The Bears will open training camp at the end of July with high expectations. The team will look to put last season's disappointing turn of events in the rear view mirror. With many new options on both sides of the ball, there will be many players looking to make an impact on the season.
It's one thing to go out and have a successful season. It's another to shock the world by doing something nobody thought you were capable of.
The Bears have a few players who can go out this season and do just that. The list is small because while many can perform well, only three can shock the world.
Anybody who has followed the Bears over the last couple of years knows the safety position has been an issue. Since Mike Brown's departure, the back end of the secondary has been a revolving door. The Bears finally have a cornerstone to build on.
Brandon Hardin is a dynamic athlete and will be a star for the Bears. During OTAs he has lined up at the free safety position, but given his 6'3", 217 lb frame, he will frequently line up as a strong safety in the box. What scared most people was the shoulder injury that caused him to miss all of last year. Hardin is healthy now and more than ready to take control.
The former corner has the coverage skills needed to keep up with receivers and tight ends. What makes him so dynamic is his ability to lay the wood on anybody who comes within a five-foot radius of him. In Lovie Smith's defense, he will have free rein to make on-the-ball big plays and cause many turnovers.
His past injuries should not put a weak label on him. Instead, it shows his toughness and commitment to the game. He worked hard to come back from his shoulder injury, and in 2008 he played with a broken hand while dealing with a sprained wrist on his other hand.
Hardin should be an all-rookie member next season, and could have a career similar to former Dallas Cowboy standout Darren Woodson.
The obvious choice on this short list is Jay Cutler. You can say the majority of the offseason was spent towards making Cutler a better player. No more Martz, hiring Jeremy Bates, elevating Mike Tice, trading for Brandon Marshall and all other offensive personnel moves made in free agency and the draft were for Cutler.
Last season, Cutler showed a different kind of leadership and poise. More specifically, he seemed to grow as a leader and resonate with Bears fans during the Monday night game in Detroit. Although the team lost, Cutler proved to everybody his toughness and ability in a hostile situation while getting pummeled physically.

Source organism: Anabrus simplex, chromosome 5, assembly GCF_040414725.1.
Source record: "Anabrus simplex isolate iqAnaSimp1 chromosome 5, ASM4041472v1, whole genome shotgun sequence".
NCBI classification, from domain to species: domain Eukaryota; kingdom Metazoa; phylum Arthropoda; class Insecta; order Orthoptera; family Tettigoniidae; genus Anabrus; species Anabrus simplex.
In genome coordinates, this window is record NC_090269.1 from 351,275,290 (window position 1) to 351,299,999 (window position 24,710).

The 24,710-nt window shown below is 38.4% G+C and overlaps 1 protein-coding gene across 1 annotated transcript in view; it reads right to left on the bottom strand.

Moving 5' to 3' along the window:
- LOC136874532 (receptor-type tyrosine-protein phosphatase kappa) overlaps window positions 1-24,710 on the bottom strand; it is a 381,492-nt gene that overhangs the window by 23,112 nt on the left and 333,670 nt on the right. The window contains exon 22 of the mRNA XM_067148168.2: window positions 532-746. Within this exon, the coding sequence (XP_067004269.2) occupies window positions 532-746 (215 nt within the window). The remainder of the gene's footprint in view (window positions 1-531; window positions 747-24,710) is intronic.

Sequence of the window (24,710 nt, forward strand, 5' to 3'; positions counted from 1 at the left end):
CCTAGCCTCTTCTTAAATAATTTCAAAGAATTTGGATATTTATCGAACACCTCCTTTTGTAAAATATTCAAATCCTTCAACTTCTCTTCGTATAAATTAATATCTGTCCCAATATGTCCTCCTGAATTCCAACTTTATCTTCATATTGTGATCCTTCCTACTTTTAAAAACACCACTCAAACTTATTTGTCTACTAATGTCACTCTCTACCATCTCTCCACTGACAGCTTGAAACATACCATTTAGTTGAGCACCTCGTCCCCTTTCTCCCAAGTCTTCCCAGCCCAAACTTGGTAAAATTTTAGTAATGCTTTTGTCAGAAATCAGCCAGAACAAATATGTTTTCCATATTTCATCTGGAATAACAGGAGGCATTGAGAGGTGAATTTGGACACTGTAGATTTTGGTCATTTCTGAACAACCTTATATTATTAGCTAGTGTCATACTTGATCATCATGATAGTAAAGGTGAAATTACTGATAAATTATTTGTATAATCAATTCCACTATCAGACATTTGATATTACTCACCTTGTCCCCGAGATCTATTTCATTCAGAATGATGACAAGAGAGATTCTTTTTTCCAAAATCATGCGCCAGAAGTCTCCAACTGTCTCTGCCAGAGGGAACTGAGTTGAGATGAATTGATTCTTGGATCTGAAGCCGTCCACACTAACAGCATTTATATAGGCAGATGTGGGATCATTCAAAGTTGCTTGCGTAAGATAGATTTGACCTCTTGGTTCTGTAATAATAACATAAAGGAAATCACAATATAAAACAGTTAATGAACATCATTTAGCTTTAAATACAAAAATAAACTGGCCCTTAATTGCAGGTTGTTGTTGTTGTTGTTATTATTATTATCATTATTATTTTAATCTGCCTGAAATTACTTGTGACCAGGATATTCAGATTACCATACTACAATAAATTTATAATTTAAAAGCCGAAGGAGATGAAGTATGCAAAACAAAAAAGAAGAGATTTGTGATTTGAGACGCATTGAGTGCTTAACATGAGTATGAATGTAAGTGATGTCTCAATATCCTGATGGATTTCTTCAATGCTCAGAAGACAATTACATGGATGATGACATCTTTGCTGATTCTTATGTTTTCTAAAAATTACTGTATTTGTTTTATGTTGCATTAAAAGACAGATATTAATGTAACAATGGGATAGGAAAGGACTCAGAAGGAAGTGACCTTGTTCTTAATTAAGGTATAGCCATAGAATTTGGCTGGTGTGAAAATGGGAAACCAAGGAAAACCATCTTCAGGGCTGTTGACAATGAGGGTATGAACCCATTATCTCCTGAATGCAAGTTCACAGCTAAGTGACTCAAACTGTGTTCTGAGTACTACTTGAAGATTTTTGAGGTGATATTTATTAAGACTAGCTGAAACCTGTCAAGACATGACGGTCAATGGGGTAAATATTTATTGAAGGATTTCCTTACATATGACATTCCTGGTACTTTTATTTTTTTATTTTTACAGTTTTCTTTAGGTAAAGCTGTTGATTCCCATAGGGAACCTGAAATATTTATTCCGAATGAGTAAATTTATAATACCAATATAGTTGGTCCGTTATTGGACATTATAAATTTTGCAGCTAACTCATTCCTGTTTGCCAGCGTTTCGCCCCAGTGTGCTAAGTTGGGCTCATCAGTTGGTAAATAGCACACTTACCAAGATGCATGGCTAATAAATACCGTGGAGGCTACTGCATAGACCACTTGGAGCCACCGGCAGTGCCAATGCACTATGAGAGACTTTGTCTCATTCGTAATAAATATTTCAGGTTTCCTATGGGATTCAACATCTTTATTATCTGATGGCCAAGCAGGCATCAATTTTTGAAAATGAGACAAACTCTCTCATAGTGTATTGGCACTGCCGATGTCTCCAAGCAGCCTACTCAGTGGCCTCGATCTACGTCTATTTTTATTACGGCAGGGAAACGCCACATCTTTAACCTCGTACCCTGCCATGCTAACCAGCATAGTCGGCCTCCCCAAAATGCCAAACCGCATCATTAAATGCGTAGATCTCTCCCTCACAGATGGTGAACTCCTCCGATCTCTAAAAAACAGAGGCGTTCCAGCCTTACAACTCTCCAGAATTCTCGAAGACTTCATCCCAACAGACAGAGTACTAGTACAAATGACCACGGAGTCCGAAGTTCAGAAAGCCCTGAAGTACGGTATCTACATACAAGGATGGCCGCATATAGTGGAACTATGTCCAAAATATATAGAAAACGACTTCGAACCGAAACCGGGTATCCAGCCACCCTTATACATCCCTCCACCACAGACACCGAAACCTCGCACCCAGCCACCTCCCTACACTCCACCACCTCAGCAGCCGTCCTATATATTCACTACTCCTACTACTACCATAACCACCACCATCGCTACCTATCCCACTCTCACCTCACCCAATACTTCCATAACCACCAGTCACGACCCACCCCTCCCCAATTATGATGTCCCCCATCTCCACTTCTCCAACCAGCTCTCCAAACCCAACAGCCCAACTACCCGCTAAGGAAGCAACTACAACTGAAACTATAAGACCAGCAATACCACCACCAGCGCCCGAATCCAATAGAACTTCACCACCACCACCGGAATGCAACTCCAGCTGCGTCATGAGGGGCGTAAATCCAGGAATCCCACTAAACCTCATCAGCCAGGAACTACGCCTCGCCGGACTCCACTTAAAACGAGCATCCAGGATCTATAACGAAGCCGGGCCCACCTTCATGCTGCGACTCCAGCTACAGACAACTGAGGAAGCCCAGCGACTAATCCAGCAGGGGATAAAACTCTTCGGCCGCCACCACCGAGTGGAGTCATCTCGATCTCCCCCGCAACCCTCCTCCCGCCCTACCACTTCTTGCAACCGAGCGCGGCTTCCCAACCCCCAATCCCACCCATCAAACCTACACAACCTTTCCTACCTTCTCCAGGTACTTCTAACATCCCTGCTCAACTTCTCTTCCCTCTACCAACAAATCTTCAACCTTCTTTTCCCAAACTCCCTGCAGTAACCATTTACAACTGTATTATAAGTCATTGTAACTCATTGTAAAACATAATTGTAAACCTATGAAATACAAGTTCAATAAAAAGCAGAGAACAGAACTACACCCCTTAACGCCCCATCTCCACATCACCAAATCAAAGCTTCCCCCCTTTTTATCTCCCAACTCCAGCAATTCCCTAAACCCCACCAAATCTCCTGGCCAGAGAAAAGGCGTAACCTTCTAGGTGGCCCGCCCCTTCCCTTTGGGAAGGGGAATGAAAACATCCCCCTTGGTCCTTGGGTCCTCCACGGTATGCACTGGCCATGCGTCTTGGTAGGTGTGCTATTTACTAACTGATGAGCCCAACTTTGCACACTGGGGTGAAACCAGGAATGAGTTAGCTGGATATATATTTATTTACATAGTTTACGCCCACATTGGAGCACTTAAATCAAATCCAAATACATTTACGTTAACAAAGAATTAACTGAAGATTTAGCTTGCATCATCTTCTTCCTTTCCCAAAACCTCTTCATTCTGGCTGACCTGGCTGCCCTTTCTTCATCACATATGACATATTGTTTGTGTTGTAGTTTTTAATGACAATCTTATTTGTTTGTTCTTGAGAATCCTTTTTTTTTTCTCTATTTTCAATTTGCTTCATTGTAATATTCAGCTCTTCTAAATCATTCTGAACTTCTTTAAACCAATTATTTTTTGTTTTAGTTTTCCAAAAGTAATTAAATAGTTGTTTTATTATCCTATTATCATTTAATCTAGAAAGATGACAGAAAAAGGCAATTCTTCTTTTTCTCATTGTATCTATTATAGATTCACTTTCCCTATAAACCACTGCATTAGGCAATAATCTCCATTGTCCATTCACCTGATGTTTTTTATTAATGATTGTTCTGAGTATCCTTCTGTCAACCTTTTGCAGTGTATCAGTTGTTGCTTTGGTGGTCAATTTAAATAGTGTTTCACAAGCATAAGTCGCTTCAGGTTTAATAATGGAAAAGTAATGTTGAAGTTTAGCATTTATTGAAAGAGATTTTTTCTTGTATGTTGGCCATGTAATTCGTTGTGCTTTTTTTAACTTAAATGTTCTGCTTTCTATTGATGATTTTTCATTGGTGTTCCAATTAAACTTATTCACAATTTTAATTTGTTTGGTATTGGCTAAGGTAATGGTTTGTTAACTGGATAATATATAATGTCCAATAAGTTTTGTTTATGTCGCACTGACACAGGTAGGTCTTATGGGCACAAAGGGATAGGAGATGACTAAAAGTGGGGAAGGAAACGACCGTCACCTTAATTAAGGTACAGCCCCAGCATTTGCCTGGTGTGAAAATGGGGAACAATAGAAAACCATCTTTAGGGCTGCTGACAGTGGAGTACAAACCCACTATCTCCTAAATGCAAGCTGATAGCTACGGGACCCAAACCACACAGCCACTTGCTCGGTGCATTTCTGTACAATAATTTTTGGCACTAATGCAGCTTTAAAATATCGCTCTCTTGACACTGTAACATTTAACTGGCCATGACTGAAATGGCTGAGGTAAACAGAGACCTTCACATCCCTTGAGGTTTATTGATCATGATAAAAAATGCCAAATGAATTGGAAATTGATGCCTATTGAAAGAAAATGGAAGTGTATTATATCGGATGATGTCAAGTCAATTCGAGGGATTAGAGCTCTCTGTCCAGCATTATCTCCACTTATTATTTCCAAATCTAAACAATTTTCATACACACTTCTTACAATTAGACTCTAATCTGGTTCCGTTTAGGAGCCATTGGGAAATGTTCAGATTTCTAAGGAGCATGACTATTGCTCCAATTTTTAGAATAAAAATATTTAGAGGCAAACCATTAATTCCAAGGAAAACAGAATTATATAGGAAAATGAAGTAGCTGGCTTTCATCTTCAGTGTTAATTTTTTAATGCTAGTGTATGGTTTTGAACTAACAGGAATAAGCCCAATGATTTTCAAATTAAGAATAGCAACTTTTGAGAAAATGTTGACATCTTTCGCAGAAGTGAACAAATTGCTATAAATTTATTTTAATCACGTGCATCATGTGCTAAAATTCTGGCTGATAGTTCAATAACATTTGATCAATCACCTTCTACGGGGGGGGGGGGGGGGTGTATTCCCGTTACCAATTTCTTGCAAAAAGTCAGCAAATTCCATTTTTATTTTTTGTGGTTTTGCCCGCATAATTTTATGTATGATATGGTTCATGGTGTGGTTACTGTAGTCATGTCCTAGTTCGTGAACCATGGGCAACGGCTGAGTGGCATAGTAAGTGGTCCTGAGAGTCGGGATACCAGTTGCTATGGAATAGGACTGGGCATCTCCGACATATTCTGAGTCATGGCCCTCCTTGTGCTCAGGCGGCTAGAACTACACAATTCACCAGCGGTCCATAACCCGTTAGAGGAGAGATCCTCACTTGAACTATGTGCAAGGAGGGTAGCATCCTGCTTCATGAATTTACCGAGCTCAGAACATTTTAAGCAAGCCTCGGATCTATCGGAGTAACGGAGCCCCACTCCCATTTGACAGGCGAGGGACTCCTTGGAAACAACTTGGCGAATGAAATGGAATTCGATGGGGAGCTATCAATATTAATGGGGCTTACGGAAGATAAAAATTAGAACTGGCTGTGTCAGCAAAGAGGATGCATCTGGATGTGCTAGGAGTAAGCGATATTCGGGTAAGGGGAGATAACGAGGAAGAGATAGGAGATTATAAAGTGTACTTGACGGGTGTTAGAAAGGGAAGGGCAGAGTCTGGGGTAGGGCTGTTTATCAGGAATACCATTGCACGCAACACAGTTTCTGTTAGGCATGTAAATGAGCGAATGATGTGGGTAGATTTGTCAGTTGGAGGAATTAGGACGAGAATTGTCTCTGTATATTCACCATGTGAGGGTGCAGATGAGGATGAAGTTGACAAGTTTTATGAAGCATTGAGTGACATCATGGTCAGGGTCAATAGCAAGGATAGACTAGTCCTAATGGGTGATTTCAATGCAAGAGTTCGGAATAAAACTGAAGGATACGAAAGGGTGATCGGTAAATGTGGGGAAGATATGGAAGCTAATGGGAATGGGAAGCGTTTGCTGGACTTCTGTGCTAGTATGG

After that game, the team seemed to rally around Cutler and went on a run where they won five games in a row before Cutler's season-ending thumb injury. This is his team and he is ready to take it to the next level.
Statistically, Cutler can put up close to 4,000 yards with over 30 touchdowns. However, stats will not tell the entire story. It will be winning battles against the likes of Aaron Rodgers, Matthew Stafford, Tony Romo and Matt Schaub during the season on the way to a playoff run that will shock people around the league.
Let's hop in a time machine. Take it back to a year that seems so long ago. Take it back to 2003 where Mike Tice was the head coach of the Minnesota Vikings. During his time as the head man there, Tice was heavily involved in a highly productive offense.
Over the last 10 years, the Bears have scored over 400 points in a season once. It was the year they went to the Super Bowl. Sadly, you have to go back to 1997 to see when else they did it. During his four full years as head coach, Tice's offenses did it twice and put up 390 points in another season. Tice may not look like an offensive mind, but he is.
Tice did not call the plays back then, but he was an intricate part of the offense. Detroit Lions offensive coordinator Scott Linehan was calling the plays for three years during Tice's tenure, but it was molded out of what Tice envisioned for his team.
Expect Tice to take his shots down field using the strong arm of Jay Cutler and size of Brandon Marshall and Alshon Jeffery. It could look a lot like Daunte Culpepper and Randy Moss when they were at their peak.
The Bears only attempted seven passes over 40 yards last season. Compare that to an average of 20.5 a season during Tice's head coaching tenure. Yes, he loves the zone blocking run scheme but he also enjoys the big plays that come with taking shots down the field. Last season, the Bears averaged 7.07 yards per pass attempt while Tice's Vikings averaged 7.63.
People are prematurely typecasting Tice into a ball control coordinator. He will be the kind of signal-caller who loves to throw on first down, use play-action passes and take shots down the field. Tice will not only keep teams on their heels during the season, but he just might shock the world with his offense.